The Farewell: Guilt Inducing Poetry

When telling people where I’m from, the typical question I get is, “Colorado? Why the fuck did you leave?” followed up by, “do you go back often?” My response actually sums me up well as a person, meaning it’s sensible, dark, and a tiny bit funny, “only for weddings, babies, and funerals” I say. And I wonder why I make friends slowly, I guess I’m an acquired taste.

As someone who has chosen to live away from my family, friends, and community, I have to deal with the weight of guilt on a daily basis. How do I maintain these connections while thousands of miles away? And as I miss birthdays, doctor appointments, and house warming parties the weight gets heavier.

The Farewell is a movie made for people like me, or really, for anyone who has dealt with the sudden news of the impending loss of a loved one. But it specifically hits home for those of us who are thousands of miles away from our homes. It’s a brutal reminder of the reality of our choices as well as showcase of the beauty of our bravery.

The Farewell directed and written by Lulu Wang and starring Awkwafina, follows a family of Chinese immigrants as they deal with the heart wrenching news that the beloved matriarch of the family, Nai Nai (grandmother), is at death’s door and only has a short time to live. The family decides to NOT disclose this information to Nai Nai herself, instead choosing to carry the emotional burden quietly amongst themselves.

Dealing with the news of an impending death is maddening enough. What exactly do you say to someone who is dying? Do you keep it light and discuss the weather or the news or other meaningless trivialities? Do you ask for stories of their past or ask them for wisdom as a dark reminder that the end is coming? Neither seem like an enjoyable path but neither does a loss without warning with no time for these conversations. For every person who has lost someone suddenly and wishes they had just a little more time to enjoy their company, there is someone who has been blessed with that time and has no idea how to handle the awkward blessing.

It’s even trickier for Billi, an aspiring writer living in New York perfectly portrayed by Awkwafina, who has to keep the family secret of her grandmother’s impending doom while visiting her under the false pretense of a fake wedding (so Nai Nai doesn’t get suspicious). Billi loves her Nai Nai dearly and desperately wants to tell her the truth and cry in her arms. But her family, and the cultural expectations surrounding it, will not allow even a single tear. The film follows Billi as she traverses through the societal differences between the culture she was born into and the culture she was raised as well as the guilt of living so far away.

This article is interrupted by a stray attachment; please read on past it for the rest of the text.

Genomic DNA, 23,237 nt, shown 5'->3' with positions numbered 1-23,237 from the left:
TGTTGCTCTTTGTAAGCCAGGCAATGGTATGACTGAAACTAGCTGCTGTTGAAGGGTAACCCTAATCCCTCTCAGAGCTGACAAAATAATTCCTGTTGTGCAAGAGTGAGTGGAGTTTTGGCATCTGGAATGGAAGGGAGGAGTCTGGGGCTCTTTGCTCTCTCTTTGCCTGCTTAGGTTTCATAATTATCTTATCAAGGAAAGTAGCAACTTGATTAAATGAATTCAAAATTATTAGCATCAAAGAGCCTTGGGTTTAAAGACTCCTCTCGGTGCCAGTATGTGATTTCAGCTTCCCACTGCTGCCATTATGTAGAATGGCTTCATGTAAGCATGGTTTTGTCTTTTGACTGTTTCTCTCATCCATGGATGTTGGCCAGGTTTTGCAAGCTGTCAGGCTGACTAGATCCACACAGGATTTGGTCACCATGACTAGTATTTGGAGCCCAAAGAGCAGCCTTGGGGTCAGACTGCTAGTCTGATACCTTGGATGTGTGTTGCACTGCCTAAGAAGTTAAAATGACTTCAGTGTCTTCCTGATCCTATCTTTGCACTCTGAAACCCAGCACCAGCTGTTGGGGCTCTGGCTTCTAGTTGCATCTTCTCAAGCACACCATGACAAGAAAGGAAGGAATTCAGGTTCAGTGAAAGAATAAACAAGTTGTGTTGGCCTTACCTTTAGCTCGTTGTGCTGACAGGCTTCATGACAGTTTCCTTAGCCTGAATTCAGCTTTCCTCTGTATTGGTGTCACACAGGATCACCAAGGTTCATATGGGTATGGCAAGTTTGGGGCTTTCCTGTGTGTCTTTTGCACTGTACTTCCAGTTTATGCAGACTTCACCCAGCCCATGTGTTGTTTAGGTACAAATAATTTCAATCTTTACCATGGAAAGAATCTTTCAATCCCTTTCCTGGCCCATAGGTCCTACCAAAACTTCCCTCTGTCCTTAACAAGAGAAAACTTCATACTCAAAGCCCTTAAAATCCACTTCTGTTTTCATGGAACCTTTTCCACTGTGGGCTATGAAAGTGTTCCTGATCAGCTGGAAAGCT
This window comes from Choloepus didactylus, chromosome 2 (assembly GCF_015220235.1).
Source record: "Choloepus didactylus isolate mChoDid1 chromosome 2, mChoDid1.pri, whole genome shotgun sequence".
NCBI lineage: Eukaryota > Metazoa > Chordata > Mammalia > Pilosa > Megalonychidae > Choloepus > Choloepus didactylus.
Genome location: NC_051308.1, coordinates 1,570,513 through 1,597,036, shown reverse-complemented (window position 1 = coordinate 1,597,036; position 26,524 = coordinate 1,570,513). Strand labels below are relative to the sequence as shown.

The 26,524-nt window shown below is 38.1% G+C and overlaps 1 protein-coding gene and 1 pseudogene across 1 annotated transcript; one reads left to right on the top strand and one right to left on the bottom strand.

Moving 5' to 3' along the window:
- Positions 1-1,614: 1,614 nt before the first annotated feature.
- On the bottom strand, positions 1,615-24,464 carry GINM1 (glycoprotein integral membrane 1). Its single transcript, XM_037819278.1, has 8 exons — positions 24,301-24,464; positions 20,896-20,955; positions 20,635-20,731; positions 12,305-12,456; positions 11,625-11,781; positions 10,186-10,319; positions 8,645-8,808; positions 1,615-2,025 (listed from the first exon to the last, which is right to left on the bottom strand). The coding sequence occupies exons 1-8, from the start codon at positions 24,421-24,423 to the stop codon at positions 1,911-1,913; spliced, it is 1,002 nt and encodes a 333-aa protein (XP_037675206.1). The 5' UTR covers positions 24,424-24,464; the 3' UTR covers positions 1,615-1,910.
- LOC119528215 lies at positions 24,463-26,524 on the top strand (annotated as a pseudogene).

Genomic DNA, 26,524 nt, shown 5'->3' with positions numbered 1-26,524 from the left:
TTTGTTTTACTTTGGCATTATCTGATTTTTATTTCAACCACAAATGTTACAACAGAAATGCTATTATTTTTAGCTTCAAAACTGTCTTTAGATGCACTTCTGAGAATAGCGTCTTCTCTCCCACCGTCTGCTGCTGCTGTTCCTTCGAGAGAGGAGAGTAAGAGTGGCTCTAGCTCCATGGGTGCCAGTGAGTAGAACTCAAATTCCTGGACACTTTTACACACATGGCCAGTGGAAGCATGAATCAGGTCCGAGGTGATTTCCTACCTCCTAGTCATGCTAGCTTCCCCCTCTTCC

The heart of this movie lies in the realism. Pay attention to the scenes of the family around the dinner table eating an endless amount of food, there’s a lot of them, and they serve the purpose of creating the familiar. Sure this is a Chinese family but the conversations they have around the table are recognizable for any culture. There is gossip, there is the constant pressure to “eat, eat, eat” from the matriarch, there is childhood stories told, as well as pointed, guilt-inducing, remarks made by elders.

It’s a heart wrenching reminder for those of us who have left of what we leave behind and of the moments we miss while apart. If this is you, the scenes of reunion around the dinner table or walking around the city with a random relative or watching your cousin get married will spark a grueling familiarity. It’ll throw you back to those times when you are forced to step back into your past life. The battle of dread and secret joy that is waged internally, followed by reminders of why you left and why you come back.

The Farewell, for those who have chosen a path away from their families, is a gut punch of guilt, laughter, and the familiar. It’s everything you hate and everything you love about going home to visit those you have abandoned physically but will never abandon emotionally. It’s pure poetry that will drive you to both immediately call your loved ones and refocus your reasons for leaving.

 

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